Letters 28.5.22

Just too much

SOMETIMES it goes without saying … less is more?

Am I going to be the only Fremantle resident to address this elephant in our room? 

The terrazzo tiled barrier walls going along adjacent sections of Stirling Highway and Leach Highway in Fremantle, are too much!

These terrazzo tiles display a vast variety of patterns and colours and are individually stunning pieces of art that boast Fremantle’s unique style and culture.

However, collectively, they create a piece of art that lacks rhythm, balance, and unity. 

As a resident living near the site of its construction, it was frustrating to see that after all the pedestrian detours and machinery noise the construction had produced, barrier walls only presenting colourful chaos were the result.

They cause discomfort when looking at them as your eye struggles to find harmony between the changing patterns as well as content focus because of the overwhelming use of colour.

As someone who holds a license and drives along these highways regularly, they in fact cause distraction when driving past. 

I believe that the barrier walls would have lived up to their full potential if the responsible artist/designer considered the saying ‘less is more’ and hence decorated them with fewer types of terrazzo tiles. 

This way the viewer wouldn’t feel so overwhelmed by all different coloured patterns and therefore be able to focus with greater ease on them to enjoy their magnificence. 

It’s a huge shame because all this would have involved was less effort, money and time that has already been spent.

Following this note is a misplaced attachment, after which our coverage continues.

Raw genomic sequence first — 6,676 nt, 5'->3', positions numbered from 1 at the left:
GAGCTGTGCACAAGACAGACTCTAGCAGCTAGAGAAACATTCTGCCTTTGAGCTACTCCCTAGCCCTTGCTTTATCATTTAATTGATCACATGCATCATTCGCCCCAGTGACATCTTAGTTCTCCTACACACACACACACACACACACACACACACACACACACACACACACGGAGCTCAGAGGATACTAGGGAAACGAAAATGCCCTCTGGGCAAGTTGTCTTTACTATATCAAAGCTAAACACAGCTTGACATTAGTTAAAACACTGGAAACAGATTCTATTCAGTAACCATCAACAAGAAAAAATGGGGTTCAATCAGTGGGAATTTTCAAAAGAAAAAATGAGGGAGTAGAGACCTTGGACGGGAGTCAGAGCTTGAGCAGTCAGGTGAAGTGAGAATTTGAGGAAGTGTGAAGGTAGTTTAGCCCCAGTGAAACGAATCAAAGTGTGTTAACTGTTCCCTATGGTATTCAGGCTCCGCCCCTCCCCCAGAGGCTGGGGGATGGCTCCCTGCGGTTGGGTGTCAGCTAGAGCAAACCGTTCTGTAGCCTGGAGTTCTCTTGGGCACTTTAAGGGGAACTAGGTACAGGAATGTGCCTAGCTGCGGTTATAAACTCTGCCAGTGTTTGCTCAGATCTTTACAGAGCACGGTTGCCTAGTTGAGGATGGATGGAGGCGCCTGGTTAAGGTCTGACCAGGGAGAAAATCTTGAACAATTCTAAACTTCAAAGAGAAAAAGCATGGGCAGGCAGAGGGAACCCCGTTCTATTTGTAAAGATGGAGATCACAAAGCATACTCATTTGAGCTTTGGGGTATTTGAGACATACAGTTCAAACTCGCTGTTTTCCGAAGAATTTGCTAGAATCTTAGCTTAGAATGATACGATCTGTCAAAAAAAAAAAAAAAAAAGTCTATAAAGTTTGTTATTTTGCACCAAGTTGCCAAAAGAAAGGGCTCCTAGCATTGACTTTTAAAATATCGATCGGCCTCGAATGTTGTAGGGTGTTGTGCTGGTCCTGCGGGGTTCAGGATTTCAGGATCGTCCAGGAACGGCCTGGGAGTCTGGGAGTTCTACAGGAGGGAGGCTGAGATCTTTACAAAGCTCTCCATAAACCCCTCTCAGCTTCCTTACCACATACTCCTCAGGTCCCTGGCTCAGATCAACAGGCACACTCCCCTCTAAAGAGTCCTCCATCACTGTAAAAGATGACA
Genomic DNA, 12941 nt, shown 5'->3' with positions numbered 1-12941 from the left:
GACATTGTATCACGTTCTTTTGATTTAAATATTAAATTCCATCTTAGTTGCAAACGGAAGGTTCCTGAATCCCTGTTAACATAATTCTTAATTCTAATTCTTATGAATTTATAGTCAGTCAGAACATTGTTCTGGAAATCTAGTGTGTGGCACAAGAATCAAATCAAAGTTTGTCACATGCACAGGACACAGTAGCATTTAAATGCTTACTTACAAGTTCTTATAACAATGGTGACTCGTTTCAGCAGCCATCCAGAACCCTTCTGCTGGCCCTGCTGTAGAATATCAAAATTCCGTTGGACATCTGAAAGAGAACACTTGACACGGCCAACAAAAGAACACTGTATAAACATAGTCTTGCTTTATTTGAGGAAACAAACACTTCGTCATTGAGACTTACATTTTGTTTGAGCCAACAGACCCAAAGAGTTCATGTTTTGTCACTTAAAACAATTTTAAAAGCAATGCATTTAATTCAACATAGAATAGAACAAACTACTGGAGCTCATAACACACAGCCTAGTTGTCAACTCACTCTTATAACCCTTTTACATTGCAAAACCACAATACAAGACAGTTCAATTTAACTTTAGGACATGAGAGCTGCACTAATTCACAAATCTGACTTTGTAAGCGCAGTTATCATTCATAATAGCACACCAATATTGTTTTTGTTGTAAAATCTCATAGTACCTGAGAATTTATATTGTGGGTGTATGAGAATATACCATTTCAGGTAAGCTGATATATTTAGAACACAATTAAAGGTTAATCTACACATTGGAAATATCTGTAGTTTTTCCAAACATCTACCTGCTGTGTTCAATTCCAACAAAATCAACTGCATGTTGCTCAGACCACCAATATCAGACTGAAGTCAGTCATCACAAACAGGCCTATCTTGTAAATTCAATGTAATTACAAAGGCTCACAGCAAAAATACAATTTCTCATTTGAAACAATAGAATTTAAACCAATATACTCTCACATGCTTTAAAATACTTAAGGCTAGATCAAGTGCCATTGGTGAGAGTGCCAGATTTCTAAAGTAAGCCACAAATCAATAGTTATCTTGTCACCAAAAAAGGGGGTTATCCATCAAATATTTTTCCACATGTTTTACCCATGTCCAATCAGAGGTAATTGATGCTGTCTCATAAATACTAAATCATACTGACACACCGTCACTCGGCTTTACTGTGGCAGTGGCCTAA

Regardless, what has been done is done and I don’t see my concern having a possibility of being addressed anytime soon. 

Considering that these barrier walls are relatively new to the scene of Fremantle, I hope that at some point in time they will grow upon me so that I can enjoy them for what they are. 

However, for the meantime, it seems like they have a lot of growing to do.

Izzy
Fremantle

National disgrace

WELL done Peter Dowding for his effort to raise public awareness of the shameful four-year secret trial of lawyer Bernard Collaery (“Dowding calls for commission,” Herald. May 21, 2022).

Collaery’s “crime” was to reveal the illegal bugging of the Timor-Leste Cabinet rdoom, in the course of representing one of the ASIS agents involved – Witness K – a man of conscience, who had earlier revealed the matter to Collaery.

Collaery’s and Witness K’s alleged breaches of national security laws are a farce – countless publications in Australia and programs such as Four Corners have subsequently openly published details of the bugging (which occurred in 2004) without being prosecuted.

So why Witness K and Collaery? 

As Peter Dowding correctly states – it’s a political trial (and in my view largely motivated by the former Government wanting to warn off other potential whistle-blowers, in this and other matters which the government wishes to keep secret).

The prosecution was commenced in 2018 following approval by Christian Porter soon after becoming attorney general. 

Porter thereafter consistently promoted the fiction (as his successor Michaelia Cash did) that the prosecution was entirely a legal matter, independent of government and untouched by politics.